Ever since Thrillist - the young guy's lifestyle email company - bought the men's apparel site JackThreads almost three years ago, Thrillist Media Group CEO Ben Lerer has promoted the idea that the future of media is to integrate it with commerce. Nice in theory, but in practice the synergies have been elusive.
Yes, JackThreads is doing just fine, finishing 2012 with about $40 million in revenue, Mr. Lerer said. And the business models are complementary - pairing a steady, high-margin one (media) with a fast-growing, low-margin one (commerce). Yet the company hasn't fulfilled the promise of meshing commerce into the content experience in a way that would make it easier for Thrillist readers to buy stuff that they're reading about, or shoppers at Jack Threads to read related content.
Mr. Lerer is now betting that the launch of its second media property, The Crosby Press, will help accomplish that commerce-content integration without forcing it on Thrillist readers initially. While Thrillist caters to men in their mid to late 20s interested in travel, food and drink, The Crosby Press is targeting younger guys -- 18- to 24-year-olds -- who live a different lifestyle with music, extreme sports, and fashion at the core. Essentially, Crosby Press is tasked with producing content that the core Jackthreads customer wants to read.
The site has been live in "beta" since November, but JackThreads will start promoting it to its subscribers this week. Lab Series Skincare for Men is the launch advertiser.
Mr. Lerer said by the end of the third quarter, Crosby Press readers will be able to purchase JackThreads products directly from the Crosby Press website. An article about a given clothing trend, for example, may include related JackThreads products that can be purchased. And Crosby Press content will live on JackThreads sale pages where appropriate.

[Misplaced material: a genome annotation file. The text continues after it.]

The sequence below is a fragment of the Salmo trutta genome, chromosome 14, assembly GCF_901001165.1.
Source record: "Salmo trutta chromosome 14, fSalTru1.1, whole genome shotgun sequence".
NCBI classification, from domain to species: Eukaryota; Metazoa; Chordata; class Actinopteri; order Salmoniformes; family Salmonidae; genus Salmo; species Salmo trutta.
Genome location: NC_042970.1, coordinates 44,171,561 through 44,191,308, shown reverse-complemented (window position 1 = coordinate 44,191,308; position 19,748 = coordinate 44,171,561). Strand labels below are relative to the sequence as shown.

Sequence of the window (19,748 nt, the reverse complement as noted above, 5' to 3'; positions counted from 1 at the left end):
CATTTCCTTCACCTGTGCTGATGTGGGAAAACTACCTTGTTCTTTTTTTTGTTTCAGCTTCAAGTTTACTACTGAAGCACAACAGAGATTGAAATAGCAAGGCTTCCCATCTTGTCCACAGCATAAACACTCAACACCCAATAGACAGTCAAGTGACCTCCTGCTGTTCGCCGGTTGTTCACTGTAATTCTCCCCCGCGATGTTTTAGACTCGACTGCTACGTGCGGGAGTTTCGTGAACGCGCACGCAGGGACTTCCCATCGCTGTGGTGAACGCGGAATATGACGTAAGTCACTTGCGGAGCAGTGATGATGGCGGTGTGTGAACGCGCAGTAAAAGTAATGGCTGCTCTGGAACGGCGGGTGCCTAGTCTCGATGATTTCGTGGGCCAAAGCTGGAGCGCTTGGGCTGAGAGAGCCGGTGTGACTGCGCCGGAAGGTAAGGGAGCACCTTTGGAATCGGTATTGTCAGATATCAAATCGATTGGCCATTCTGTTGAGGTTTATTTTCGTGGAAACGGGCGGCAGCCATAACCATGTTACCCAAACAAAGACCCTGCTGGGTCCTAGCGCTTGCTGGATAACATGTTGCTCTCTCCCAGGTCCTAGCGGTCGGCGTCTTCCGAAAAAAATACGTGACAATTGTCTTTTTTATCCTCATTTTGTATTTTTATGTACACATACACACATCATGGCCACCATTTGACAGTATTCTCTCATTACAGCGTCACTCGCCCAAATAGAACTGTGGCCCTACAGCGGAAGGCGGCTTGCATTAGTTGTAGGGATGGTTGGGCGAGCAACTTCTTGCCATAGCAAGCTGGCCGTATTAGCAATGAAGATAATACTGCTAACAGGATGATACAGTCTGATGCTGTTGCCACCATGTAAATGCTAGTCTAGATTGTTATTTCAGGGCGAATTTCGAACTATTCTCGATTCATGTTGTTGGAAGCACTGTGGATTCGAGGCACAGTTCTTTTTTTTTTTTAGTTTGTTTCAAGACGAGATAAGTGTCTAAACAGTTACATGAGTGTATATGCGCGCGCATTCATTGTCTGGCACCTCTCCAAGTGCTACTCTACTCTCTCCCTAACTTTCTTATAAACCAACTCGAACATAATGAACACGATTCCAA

"You need to make it so the experience for the user is actually elevated," Mr. Lerer said. "So you go and read a truly editorial article about some awesome designer, or a really good product, and then within that experience, you can go and buy the way you did at JackThreads yesterday."
The commerce integration will undoubtedly raise the question of whether Crosby Press writers and editors will feel pressure to feature designers or trends related to Jackthreads sales. Mr. Lerer said they have no personal incentive to do so and have the editorial freedom to cover what they choose to. But since the target reader is "the JackThreads guy," he expects natural overlap.
So what's the sell to advertisers?
"People come to the Thrillist Media Group to find great ways to spend their time and money," Mr. Lerer said. "Sometimes it's a local restaurant, sometimes it's a product from us, and sometimes it's a product from an advertiser."
The launch of The Crosby Press caps off a hectic seven months at the company. In August, Thrillist Media Group raised $13 million in a Series A funding round. In that time, it has also parted ways with several senior execs. Two of them -- the company's president and head of sales - were gone less than a year after they were hired. Mr. Lerer said he will not be hiring a new president, and will instead oversee all product strategy himself.
"Whether or not I am going to be best person to run product here, I'm going to run product here for the time being," Mr. Lerer said in an interview last month. "Because right now I can close my eyes and I know what I want it to look like six months or a year from now...and I just feel like I can add a lot of value."
The company also killed its attempt at a deals business, Thrillist Rewards, because it wasn't growing fast enough and margins were too small, Mr. Lerer said. In its place, the company will look to throw more of its own local events that it operates itself.